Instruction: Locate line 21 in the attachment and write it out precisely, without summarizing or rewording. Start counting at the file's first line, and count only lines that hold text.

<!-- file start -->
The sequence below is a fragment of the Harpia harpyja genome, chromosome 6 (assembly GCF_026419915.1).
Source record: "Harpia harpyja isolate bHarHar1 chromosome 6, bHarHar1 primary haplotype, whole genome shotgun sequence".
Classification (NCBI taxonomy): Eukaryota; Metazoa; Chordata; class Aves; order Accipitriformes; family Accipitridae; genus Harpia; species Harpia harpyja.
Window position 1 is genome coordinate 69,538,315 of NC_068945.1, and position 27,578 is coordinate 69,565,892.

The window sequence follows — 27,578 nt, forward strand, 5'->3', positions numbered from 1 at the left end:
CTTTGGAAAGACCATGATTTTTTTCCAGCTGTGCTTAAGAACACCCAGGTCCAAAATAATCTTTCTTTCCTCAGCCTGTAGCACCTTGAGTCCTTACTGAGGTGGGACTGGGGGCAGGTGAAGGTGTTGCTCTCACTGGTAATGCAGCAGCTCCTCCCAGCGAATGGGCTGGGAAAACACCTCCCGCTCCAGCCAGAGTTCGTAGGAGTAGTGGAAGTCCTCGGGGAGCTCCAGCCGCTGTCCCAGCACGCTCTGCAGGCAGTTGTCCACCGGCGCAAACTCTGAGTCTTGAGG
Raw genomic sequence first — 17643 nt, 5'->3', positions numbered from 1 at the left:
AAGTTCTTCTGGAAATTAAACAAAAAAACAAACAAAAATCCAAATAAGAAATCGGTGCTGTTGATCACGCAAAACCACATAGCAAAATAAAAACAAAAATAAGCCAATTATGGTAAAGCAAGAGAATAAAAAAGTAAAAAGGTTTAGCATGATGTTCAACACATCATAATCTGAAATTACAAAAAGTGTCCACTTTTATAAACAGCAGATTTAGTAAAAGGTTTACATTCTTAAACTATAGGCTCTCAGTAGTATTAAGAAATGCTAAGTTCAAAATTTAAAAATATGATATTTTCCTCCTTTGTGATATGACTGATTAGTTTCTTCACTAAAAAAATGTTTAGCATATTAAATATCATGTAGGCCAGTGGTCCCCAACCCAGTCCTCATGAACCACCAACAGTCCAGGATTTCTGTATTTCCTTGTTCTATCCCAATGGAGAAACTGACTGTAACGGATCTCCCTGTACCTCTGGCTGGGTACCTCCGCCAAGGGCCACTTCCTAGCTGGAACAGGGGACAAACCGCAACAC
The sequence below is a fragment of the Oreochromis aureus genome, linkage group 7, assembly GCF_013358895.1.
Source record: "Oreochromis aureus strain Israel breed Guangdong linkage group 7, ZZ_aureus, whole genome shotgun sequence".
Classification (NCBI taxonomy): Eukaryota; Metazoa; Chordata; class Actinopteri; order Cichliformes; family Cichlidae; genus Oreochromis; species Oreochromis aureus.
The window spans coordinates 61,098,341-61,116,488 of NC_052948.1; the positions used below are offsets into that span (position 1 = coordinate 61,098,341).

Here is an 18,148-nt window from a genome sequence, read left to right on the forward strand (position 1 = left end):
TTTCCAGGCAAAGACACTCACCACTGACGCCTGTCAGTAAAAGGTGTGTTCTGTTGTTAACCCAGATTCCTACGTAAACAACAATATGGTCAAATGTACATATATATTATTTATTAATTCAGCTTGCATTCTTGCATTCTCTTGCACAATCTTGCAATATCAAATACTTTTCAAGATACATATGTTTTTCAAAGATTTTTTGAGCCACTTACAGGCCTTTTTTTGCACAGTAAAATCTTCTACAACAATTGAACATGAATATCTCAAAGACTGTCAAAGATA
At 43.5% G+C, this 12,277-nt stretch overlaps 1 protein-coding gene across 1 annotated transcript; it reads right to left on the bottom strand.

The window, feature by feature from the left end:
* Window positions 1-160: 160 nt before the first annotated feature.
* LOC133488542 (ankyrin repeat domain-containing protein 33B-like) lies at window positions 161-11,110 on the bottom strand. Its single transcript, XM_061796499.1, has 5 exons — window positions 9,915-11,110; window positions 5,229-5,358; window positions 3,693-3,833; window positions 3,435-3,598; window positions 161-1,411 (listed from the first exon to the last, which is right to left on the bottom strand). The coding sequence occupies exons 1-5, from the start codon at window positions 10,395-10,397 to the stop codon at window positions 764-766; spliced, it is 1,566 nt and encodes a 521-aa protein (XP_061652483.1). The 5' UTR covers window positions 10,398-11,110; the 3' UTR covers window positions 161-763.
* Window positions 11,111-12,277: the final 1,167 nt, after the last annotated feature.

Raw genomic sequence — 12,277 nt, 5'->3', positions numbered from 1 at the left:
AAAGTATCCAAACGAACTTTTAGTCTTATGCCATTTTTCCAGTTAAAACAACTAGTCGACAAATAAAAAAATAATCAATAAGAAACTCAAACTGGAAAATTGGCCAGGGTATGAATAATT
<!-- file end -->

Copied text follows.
AAAGTATCCAAACGAACTTTTAGTCTTATGCCATTTTTCCAGTTAAAACAACTAGTCGACAAATAAAAAAATAATCAATAAGAAACTCAAACTGGAAAATTGGCCAGGGTATGAATAATT